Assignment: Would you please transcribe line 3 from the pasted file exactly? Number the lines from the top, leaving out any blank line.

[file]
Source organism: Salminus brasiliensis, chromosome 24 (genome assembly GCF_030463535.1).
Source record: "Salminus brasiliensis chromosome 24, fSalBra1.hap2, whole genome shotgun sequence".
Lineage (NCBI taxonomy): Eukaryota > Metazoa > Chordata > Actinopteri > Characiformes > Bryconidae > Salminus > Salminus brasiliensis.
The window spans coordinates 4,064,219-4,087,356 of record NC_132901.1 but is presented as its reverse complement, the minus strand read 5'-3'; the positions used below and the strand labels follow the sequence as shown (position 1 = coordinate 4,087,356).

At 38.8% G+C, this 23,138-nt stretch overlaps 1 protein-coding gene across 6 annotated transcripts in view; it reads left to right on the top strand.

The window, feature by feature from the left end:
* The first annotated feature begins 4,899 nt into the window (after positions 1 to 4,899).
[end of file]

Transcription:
Lineage (NCBI taxonomy): Eukaryota > Metazoa > Chordata > Actinopteri > Characiformes > Bryconidae > Salminus > Salminus brasiliensis.